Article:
Up and Riding [6]

Countryside near Segbwema, South East Sierra Leone
Thursday, June 15, 2017—Dispatch 6

By Randy Thomas Jones

In the role-playing during Saturday’s training process I had pretended to refuse to allow the survey to proceed, but relented with a little more polite convincing by the surveyors-in-training, but I had one more trick up my sleeve, and at a random point during the survey I launched into a completely unrelated and fabricated story about some recent goings on in my pretend village, not allowing them to get a word in edge-wise. In fact, both of these situations, or ones very similar to it, were encountered within our first few days of work in the field. General discussion ensued, and all the new surveyors had been given their first notice that completing the task successfully would require some thinking at each new village.

Randy chats with villagers. [Photo Credit: Ivan Gayton]

Sunday was a “day off,” which for Ivan and me meant a full day of attempting to catch up, he mostly concentrating on giving us a reliable path for data transfer, considering that electricity and data signal both seemed in short supply. The mobile Server (that small device I mentioned earlier called an “Edison”) had also broken down, very uncharacteristically. And of course, it was only on this occasion, when we actually needed a back up, that all of the extra Edisons Ivan usually brings, were left back in North America. A solution is jury-rigged, and we will proceed on schedule for Monday morning with day two of training, a day in the field, and actually attempt to gather data, though our goal here would be training, not high production. In any event, we are interested in establishing quality first. Even with the best attempts at gathering this kind of data, it is a standard procedure to “clean the data” before sharing as a courtesy to other users, and for practical usefulness. But the original gathering must still be done with care and attention.

In short order, we make a brisk departure, which is to say we eventually depart together about 10h00, after most of the surveyors, motorcycle riders, and the usual hangers-on have been present at our guest house since about 07h00. The guesthouse is typical of many African compounds. The household is run by “Grandma,” who is the head of a variously large family that seems to include about ten children under 5 and an assortment of other relatives and friends that swells to about 20 people on an average day. The kids faithfully come down to the water pump (the famous seemingly bomb-proof India Mark II) to get water, which they carry up the hill to the big house. This task is impossible to accomplish without smiling at us and waving hello, grinning and laughing if we pretend to play hide and seek with them, or dance alongside their movements as they pump water. I never knew that it was a requirement to dance as you operate the water pump, but it makes a lot of sense.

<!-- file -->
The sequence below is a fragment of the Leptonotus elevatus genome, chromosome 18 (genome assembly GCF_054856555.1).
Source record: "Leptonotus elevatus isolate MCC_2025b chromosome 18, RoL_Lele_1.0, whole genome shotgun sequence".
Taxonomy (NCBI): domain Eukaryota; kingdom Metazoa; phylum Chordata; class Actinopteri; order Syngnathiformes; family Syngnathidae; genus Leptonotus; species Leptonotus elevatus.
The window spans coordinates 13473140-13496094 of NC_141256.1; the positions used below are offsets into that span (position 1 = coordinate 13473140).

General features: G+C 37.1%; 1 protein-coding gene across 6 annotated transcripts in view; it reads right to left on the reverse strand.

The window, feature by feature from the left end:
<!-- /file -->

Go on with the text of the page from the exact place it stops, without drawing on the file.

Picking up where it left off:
Convoy. Photo Credit Rupert Allan

Convoy of bikes during training. [Photo Credit: Rupert Allan]

Each village has its own unique character; they have varying sizes, and of course any particular village is in the mood of the moment when we arrive in our convoy. The concept of a convoy has to be explained to the drivers; and one of the motorcycle teams is lost for a couple of hours until we meet up again. It is mostly easy to find the chief—it is not a big deal, just par for the course. Sometimes we end up at the chief’s house, and visit on the front veranda. The surveyor is often invited to sit, everyone who is able to grabs a bit of any available shade, and of course Ivan and I are offered the best chairs. I try to stand until I am specifically invited in, but only get away 60% of the time with my insistence that the chief retain the best chair for himself.